One of the most sensitive issues in Turkish politics is the question of Kurdish rights. In many ways, Kurds are well-integrated in Turkish society. There are Kurds among the ranks of the Turkish business and political elite and Istanbul is the largest Kurdish city in the world. At the same time, however, particularly rigid forms of Turkish nationalism, which have held sway for much of the Turkish Republic’s history, have been unwilling to accommodate Kurdish demands for cultural and political rights. To complicate matters, beginning in the mid-1980s (with only a five-year lull lasting from 1999-2004), the Turks have battled a Marxist-inspired terrorist organization, the Kurdistan Worker’s Party (PKK), which claimed the mantle of Kurdish nationalism.
Despite these vexing and complicated problems, in order to meet the Copenhagen criteria, Turkey undertook a number of important steps to allow Kurds to study (in private schools) in Kurdish dialects, and Turkey’s state-owned television and radio station began broadcasting in the Kurdish language. It is important to recognize, however, that the implementation of these changes has been slow and has often met with resistance on the part of government officials responsible for carrying them out. In addition, successive Turkish governments have neglected the economic development of the predominantly Kurdish southeast — the crucible of Kurdish nationalism.
The Kurdish issue will remain a significant problem for Turkey as it continues negotiations for entry into the E.U. Nevertheless, critics of Ankara’s policy toward its Kurdish minority and its E.U. aspirations should recognize that one of the best ways to ensure a marked improvement in the social, political, and economic position of Turkey’s Kurds is Turkish membership in the European Union.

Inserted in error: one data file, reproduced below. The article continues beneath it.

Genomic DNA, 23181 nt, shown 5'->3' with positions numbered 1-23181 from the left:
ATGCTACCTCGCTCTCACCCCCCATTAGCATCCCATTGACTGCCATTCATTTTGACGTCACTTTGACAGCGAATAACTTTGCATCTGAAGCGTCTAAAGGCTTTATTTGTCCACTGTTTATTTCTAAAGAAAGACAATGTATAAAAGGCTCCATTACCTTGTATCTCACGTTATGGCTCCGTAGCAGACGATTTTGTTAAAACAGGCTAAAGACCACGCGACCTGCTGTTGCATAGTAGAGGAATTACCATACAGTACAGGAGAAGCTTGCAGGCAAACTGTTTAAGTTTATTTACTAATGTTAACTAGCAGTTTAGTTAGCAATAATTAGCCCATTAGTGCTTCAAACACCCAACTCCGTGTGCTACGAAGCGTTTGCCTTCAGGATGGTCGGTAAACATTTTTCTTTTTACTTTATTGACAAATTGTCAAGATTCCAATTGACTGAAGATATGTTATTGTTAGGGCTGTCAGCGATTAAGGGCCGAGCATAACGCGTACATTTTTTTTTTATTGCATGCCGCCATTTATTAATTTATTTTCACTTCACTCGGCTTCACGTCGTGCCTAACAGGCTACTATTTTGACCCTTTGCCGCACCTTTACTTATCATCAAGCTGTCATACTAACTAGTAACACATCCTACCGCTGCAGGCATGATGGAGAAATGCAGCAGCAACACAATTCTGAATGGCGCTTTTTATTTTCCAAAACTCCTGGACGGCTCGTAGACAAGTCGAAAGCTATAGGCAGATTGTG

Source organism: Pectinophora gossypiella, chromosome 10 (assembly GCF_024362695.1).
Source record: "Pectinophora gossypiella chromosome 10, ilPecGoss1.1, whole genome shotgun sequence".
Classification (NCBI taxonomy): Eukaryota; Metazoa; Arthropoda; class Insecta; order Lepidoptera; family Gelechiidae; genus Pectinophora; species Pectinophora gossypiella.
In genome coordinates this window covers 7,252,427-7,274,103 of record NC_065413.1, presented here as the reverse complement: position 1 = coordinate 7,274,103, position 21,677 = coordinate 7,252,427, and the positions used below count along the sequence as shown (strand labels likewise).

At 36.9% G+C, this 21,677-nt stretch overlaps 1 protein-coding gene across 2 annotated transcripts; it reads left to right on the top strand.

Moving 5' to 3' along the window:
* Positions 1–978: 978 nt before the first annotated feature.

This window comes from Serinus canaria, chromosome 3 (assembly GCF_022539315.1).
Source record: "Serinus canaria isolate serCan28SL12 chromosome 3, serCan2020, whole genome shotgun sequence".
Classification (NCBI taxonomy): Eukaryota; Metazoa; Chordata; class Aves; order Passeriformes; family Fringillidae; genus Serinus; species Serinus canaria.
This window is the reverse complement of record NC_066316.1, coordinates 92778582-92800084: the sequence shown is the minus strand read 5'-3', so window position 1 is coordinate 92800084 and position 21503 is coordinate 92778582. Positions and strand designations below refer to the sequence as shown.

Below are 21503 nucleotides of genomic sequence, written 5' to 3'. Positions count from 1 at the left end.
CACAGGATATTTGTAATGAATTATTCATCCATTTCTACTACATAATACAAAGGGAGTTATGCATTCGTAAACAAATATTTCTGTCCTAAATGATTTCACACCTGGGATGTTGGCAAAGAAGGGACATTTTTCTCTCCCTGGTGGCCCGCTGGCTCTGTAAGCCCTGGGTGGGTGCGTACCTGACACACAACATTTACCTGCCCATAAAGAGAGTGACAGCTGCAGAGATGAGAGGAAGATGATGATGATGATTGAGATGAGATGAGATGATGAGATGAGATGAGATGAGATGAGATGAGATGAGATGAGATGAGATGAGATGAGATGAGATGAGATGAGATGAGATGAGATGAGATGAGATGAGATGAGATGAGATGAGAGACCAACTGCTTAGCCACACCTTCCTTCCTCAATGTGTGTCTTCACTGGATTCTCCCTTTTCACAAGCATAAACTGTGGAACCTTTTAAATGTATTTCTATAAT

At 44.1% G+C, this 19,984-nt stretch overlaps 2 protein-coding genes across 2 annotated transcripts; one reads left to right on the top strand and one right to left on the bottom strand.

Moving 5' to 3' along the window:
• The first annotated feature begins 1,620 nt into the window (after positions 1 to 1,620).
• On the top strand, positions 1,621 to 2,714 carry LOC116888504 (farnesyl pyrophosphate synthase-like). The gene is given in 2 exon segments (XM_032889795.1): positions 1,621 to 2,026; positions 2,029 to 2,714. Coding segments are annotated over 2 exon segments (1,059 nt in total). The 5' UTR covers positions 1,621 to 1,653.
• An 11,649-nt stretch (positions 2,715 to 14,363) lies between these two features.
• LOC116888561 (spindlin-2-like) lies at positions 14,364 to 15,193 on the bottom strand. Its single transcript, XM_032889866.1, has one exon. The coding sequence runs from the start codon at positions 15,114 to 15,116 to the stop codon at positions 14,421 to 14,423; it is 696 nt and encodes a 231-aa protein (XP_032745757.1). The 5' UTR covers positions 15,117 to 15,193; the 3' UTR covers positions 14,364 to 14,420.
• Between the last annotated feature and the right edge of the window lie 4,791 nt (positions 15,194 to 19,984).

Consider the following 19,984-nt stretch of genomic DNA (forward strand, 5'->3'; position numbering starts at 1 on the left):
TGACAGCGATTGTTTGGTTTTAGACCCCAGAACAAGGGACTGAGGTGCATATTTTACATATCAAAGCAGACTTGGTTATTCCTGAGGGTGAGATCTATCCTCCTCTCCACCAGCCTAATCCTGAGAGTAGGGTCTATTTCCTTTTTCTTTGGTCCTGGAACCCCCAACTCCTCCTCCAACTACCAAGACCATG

Dr. John Brademas
A dimension of Turkey’s ambition to join the European Union is the Kurdish question. Of the 30 million Kurds, as many as 18 million live in Turkey, eight million in Iran, five to six million in Iraq, and a million and a half in Syria.
Turkey is deeply hostile to the prospect of an independent Kurdistan. A 2005 Human Rights Watch report declared, “On a key benchmark for European Union membership, the Turkish government has failed to honor pledges to help 378,000 displaced people, mainly Kurds, return home more than a decade after the army forced them from their villages in southeastern Turkey.” In a letter to Turkish Prime Minister Recep Tayyip Erdogan on June 7, 2006, Human Rights Watch asserted that Turkey was using an anti-terror law to prosecute three Kurdish activists who attempted to stage a peaceful protest near the Iraq border.
“This trial… is a litmus test of Turkey’s commitment to reform,” said Human Rights Watch officials, noting that the association of which the prisoners were members was closed last May for doing its business in the Kurdish language, a charge, said HRW, that violated standards established by the European Union Rights Convention, which Turkey agreed to over half a century ago. Human Rights Watch added, “As of November 2005 not a single private broadcaster had been given permission to broadcast in Kurdish.”
In a report issued on July 18, 2006, “Iraq and the Kurds: The Brewing Battle Over Kirkuk,” the International Crisis Group warned that “Turkey, in particular, has indicated it will not tolerate Kirkuk’s formal absorption into the Kurdish region, and it has various means of coercive diplomacy at its disposal, including last-resort military intervention, to blockade the Kurds’ ambitions.”
A peaceful resolution of the Kurdish issue would clearly help Turkey in its ambition to join the European Union. Solving the Kurdish question is, of course, not solely up to Turkey.